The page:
“Quick, I need a joke for this speech!”
No you don’t. The last you thing you need is to shoehorn some tired, contrived quip into your presentation that has no relevance to your material. All for the sake of “breaking the ice.”
Better to let the humor flow naturally and organically. And to respect the context of the situation. And, most of all, be yourself.
Mitt Romney is a bit of an odd bird on the campaign trail. That’s no judgment on the man’s politics, simply a fact-based conclusion about his, um, unique comedy stylings, which I wrote about earlier in Stop Telling Jokes and Start Being Funny.
I expand on the subject in this Business Insider article published yesterday. I originally titled it, “Are You Funnier Than A Presidential Candidate?” but they changed it to “How To Be The Office Comedian.”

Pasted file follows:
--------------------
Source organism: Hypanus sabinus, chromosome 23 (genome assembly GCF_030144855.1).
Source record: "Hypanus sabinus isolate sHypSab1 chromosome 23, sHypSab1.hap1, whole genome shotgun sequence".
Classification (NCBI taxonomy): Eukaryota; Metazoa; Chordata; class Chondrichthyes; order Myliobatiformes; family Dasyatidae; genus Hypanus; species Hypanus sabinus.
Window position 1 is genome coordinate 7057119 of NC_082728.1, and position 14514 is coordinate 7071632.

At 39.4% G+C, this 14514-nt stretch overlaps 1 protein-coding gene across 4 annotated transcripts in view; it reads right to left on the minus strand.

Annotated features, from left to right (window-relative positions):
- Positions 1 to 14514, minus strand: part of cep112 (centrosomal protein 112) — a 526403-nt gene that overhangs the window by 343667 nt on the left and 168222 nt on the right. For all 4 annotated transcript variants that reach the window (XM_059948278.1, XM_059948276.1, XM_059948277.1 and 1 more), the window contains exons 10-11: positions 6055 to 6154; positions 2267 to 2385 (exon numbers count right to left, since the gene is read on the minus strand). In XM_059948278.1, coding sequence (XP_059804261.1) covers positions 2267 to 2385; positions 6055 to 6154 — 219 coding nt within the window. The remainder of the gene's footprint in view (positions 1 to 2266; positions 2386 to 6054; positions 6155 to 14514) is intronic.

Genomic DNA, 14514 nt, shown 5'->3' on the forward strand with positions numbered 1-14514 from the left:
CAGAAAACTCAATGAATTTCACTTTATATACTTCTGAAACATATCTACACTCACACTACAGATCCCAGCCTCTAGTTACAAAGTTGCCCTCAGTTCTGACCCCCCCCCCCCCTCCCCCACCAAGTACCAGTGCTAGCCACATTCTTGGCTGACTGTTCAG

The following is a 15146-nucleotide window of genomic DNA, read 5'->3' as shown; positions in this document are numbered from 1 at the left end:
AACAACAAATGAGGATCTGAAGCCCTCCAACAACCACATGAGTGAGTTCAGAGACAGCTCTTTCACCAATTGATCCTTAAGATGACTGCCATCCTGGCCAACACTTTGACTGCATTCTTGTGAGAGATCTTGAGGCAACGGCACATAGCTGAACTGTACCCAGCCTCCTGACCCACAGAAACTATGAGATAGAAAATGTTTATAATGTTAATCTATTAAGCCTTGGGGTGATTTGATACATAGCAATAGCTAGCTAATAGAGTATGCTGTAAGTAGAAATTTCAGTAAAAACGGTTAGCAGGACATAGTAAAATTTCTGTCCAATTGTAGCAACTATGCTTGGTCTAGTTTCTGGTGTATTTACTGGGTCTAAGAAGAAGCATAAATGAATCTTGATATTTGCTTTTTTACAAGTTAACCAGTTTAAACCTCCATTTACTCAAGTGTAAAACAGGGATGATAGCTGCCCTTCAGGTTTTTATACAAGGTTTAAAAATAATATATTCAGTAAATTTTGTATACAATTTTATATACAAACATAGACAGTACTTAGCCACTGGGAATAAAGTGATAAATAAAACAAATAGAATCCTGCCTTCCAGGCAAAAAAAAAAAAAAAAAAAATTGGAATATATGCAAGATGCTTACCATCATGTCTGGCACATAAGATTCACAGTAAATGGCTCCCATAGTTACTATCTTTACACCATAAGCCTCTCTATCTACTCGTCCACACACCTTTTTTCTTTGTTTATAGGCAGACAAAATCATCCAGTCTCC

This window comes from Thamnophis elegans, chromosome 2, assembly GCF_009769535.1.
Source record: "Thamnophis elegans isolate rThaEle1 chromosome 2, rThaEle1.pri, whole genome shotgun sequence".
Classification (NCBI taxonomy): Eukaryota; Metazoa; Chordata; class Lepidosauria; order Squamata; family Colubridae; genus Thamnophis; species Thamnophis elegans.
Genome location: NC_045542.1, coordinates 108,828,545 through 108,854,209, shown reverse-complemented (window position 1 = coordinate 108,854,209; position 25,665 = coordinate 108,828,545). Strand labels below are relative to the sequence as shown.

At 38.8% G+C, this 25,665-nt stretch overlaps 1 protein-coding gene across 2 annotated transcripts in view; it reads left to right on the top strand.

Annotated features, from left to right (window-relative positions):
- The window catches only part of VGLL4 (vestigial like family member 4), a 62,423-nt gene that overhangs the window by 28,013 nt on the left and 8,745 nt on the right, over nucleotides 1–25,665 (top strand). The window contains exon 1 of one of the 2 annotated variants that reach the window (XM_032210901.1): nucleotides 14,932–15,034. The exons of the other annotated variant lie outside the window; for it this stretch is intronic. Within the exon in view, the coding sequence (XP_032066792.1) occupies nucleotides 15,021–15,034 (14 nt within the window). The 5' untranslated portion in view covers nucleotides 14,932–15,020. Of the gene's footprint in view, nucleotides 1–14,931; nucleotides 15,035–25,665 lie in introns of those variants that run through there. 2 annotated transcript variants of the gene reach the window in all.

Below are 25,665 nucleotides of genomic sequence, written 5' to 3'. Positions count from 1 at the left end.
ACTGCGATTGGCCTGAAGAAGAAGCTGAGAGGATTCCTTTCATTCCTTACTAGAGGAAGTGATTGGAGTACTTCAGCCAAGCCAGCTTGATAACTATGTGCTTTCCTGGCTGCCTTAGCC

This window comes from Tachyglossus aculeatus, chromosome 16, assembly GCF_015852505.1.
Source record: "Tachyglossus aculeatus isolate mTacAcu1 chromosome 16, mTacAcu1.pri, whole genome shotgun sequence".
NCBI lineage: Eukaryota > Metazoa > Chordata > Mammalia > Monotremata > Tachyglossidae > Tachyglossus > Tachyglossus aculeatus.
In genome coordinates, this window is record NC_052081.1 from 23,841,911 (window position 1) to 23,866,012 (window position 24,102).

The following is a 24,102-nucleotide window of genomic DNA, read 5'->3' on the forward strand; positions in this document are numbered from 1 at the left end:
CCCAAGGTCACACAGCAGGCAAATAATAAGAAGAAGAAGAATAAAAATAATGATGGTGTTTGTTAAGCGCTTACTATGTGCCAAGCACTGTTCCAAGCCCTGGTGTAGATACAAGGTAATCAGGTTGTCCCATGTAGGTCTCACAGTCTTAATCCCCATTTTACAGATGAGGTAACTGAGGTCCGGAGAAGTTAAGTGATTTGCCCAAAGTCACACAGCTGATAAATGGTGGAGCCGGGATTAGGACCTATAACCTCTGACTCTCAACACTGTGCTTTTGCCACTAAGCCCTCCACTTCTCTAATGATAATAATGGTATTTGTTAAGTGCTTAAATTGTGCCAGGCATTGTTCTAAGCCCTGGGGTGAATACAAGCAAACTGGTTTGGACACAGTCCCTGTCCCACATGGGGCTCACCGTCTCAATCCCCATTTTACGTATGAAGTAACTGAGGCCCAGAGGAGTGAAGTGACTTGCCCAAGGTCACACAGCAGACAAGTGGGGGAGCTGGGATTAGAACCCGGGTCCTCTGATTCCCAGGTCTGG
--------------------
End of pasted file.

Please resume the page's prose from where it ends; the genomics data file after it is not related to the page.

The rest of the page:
I suppose that works, too. We’ll see what kind of traffic it gets. It does at least provide five tips on using humor successfully.
Some people feel that using humor in a workplace situation is too risky. I think if it’s done right, it’s worth it. And if it’s lightly self-depracting, it helps to humanize you.
I believe everyone can be funny. The key is to not try so hard.